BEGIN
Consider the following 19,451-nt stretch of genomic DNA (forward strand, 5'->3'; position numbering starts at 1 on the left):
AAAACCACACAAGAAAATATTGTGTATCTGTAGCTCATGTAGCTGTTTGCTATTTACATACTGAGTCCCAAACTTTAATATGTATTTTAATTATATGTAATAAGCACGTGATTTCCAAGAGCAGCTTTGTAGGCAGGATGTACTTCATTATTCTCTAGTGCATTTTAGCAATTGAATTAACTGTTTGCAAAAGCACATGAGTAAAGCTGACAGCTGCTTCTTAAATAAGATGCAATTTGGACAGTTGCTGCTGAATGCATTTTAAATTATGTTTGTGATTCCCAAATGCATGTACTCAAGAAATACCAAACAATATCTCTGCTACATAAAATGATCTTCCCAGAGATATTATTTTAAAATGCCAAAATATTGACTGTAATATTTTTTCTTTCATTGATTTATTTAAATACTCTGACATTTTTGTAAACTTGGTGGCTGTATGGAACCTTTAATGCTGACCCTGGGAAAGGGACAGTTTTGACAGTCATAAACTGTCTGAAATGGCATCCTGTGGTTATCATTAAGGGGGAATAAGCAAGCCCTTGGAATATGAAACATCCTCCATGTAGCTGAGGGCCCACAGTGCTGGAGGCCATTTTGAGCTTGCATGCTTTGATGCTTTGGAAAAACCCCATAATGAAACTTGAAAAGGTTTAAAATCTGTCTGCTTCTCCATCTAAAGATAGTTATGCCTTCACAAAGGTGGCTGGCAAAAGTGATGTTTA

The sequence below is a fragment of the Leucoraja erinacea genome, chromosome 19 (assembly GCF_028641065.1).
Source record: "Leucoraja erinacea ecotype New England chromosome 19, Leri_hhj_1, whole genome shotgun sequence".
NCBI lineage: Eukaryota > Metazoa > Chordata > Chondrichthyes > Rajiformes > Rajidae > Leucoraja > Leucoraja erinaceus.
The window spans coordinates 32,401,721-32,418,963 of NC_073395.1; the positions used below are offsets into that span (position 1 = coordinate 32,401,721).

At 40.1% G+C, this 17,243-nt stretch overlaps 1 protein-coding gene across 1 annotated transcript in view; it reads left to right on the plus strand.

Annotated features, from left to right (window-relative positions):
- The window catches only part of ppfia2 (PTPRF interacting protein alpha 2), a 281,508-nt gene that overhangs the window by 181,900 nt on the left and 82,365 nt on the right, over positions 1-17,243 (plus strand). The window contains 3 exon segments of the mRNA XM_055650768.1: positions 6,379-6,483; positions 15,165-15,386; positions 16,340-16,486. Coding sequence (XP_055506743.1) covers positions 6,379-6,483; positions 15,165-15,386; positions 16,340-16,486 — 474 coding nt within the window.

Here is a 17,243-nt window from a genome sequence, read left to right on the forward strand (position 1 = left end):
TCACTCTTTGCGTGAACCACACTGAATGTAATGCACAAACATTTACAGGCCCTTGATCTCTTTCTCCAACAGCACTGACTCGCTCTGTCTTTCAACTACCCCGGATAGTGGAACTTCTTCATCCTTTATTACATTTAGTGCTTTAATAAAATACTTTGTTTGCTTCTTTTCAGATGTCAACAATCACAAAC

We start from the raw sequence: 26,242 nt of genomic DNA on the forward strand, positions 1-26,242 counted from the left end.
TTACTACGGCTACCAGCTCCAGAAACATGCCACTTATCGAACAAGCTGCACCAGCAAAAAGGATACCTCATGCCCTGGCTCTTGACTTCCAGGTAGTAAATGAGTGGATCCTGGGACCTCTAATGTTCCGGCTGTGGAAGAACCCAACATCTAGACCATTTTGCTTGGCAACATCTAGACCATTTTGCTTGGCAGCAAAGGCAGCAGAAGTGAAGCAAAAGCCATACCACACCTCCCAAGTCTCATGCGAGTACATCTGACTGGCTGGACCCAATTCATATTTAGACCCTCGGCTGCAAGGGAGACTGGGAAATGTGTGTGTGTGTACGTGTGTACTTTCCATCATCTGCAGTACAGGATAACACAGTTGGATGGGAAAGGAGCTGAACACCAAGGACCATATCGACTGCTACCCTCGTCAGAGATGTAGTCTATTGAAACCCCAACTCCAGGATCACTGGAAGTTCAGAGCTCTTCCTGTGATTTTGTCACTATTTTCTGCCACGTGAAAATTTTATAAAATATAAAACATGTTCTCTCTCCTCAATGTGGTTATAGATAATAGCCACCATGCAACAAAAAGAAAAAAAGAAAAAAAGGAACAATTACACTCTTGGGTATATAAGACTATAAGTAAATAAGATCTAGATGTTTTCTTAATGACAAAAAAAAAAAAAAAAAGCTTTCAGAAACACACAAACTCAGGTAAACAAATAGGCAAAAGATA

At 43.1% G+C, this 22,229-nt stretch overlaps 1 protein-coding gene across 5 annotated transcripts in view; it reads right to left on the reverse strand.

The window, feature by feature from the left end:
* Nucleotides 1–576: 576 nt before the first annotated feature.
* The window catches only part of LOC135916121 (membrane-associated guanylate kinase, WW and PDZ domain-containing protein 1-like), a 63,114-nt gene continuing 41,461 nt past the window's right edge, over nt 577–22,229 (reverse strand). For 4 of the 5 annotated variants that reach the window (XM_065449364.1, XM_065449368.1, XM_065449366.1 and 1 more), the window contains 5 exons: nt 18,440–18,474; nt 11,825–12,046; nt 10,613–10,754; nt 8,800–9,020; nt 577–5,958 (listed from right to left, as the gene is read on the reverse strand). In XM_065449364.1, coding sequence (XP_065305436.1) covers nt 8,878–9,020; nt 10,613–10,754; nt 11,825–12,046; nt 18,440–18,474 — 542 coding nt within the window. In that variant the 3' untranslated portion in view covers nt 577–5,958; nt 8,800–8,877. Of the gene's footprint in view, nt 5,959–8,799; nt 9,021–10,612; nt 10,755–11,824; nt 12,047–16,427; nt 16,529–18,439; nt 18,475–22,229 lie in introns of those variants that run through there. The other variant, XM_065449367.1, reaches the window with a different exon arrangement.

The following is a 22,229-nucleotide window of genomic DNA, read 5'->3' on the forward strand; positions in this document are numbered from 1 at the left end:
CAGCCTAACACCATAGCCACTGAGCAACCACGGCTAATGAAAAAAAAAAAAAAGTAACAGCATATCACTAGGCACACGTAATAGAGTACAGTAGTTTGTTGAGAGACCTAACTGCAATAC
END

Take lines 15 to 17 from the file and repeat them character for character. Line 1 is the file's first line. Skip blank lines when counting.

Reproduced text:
The window, feature by feature from the left end:
* Nucleotides 1–576: 576 nt before the first annotated feature.
* The window catches only part of LOC135916121 (membrane-associated guanylate kinase, WW and PDZ domain-containing protein 1-like), a 63,114-nt gene continuing 41,461 nt past the window's right edge, over nt 577–22,229 (reverse strand). For 4 of the 5 annotated variants that reach the window (XM_065449364.1, XM_065449368.1, XM_065449366.1 and 1 more), the window contains 5 exons: nt 18,440–18,474; nt 11,825–12,046; nt 10,613–10,754; nt 8,800–9,020; nt 577–5,958 (listed from right to left, as the gene is read on the reverse strand). In XM_065449364.1, coding sequence (XP_065305436.1) covers nt 8,878–9,020; nt 10,613–10,754; nt 11,825–12,046; nt 18,440–18,474 — 542 coding nt within the window. In that variant the 3' untranslated portion in view covers nt 577–5,958; nt 8,800–8,877. Of the gene's footprint in view, nt 5,959–8,799; nt 9,021–10,612; nt 10,755–11,824; nt 12,047–16,427; nt 16,529–18,439; nt 18,475–22,229 lie in introns of those variants that run through there. The other variant, XM_065449367.1, reaches the window with a different exon arrangement.